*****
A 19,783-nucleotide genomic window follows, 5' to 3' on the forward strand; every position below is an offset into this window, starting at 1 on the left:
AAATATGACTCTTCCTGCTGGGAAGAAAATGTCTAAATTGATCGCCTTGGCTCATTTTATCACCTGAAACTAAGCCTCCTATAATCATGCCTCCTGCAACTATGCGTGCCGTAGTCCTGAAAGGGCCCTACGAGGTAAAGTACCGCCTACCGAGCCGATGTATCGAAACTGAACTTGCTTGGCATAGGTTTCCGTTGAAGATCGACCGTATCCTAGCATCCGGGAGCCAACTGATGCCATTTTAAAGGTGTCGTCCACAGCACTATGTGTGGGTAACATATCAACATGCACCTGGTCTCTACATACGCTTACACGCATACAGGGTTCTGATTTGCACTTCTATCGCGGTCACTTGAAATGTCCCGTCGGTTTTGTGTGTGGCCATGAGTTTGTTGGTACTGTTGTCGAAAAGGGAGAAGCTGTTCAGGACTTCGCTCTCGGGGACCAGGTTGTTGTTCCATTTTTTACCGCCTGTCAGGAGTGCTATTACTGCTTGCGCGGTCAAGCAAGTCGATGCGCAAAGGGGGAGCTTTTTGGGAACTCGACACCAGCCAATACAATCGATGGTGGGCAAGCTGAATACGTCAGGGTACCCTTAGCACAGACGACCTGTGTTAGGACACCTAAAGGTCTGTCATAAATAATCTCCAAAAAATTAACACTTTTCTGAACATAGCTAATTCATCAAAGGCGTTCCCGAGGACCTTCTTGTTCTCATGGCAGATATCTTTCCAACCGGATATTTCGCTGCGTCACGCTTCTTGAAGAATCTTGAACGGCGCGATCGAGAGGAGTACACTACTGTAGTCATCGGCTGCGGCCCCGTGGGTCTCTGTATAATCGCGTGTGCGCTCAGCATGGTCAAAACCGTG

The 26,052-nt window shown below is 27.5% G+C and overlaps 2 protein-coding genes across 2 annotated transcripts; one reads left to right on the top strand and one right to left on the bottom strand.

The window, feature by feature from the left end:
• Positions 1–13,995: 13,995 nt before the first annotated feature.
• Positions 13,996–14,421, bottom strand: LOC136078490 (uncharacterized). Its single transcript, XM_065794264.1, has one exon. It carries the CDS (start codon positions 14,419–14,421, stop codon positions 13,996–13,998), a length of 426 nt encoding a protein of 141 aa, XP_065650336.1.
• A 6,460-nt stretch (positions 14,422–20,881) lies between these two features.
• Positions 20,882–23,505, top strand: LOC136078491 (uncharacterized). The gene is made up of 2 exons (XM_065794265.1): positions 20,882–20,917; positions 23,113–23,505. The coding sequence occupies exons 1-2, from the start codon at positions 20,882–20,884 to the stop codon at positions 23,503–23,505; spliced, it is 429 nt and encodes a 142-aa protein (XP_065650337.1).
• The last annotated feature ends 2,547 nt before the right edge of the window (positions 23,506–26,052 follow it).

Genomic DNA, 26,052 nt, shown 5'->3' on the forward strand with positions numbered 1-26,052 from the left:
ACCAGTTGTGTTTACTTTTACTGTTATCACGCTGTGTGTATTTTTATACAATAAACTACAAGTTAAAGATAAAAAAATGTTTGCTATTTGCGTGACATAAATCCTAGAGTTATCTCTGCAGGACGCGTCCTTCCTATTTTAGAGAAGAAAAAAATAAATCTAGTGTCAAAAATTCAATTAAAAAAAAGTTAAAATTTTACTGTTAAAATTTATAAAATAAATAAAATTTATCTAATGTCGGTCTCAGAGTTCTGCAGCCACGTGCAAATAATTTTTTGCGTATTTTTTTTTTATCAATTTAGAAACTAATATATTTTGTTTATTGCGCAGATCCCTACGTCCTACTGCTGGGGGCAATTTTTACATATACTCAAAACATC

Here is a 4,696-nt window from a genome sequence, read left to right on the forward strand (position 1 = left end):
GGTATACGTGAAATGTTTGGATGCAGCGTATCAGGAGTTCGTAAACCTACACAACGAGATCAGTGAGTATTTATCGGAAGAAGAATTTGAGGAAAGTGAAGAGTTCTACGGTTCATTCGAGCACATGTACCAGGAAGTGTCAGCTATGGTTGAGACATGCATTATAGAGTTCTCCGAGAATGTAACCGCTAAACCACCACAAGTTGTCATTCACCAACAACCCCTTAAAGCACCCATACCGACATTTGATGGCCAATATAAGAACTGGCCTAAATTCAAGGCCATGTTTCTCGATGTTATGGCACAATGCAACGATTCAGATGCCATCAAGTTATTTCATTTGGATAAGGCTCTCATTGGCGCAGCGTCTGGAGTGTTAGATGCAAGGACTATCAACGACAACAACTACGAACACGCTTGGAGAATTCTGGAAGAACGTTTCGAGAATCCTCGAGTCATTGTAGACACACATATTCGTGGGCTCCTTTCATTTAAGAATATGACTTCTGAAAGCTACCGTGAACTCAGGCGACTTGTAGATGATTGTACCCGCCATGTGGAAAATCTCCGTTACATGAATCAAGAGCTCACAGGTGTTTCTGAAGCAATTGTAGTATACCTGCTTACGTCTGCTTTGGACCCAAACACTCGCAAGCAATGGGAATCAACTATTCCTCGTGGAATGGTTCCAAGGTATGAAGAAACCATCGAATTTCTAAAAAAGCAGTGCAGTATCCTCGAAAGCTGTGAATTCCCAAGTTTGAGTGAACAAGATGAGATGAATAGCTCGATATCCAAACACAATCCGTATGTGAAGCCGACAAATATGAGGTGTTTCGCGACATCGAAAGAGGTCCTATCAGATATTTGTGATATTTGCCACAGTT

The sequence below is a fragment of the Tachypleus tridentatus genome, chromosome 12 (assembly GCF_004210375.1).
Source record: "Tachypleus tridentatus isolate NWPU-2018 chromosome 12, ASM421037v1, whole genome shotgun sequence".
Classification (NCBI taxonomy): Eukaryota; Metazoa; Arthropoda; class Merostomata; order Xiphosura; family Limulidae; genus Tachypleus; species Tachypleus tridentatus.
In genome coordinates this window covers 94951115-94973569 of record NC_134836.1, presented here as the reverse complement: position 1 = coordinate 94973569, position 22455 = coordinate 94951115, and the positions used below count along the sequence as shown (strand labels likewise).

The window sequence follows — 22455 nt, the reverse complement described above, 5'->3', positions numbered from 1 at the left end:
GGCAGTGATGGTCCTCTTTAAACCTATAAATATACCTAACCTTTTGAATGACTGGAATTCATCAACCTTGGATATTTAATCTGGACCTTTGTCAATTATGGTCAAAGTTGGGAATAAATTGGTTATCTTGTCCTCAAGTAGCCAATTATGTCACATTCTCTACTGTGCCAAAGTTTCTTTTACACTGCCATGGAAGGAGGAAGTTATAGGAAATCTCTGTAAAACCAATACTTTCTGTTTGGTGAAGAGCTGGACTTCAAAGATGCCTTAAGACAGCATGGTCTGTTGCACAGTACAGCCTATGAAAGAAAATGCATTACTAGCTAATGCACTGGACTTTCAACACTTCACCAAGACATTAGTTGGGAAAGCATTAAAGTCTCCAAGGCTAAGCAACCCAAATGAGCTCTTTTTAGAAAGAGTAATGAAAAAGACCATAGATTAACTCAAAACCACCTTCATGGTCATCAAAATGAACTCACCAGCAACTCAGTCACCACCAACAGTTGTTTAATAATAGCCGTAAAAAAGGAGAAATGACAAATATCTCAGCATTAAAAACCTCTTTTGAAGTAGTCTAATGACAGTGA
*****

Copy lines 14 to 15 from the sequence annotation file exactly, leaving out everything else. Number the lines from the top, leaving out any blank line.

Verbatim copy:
The sequence below is a fragment of the Tachypleus tridentatus genome, chromosome 12 (assembly GCF_004210375.1).
Source record: "Tachypleus tridentatus isolate NWPU-2018 chromosome 12, ASM421037v1, whole genome shotgun sequence".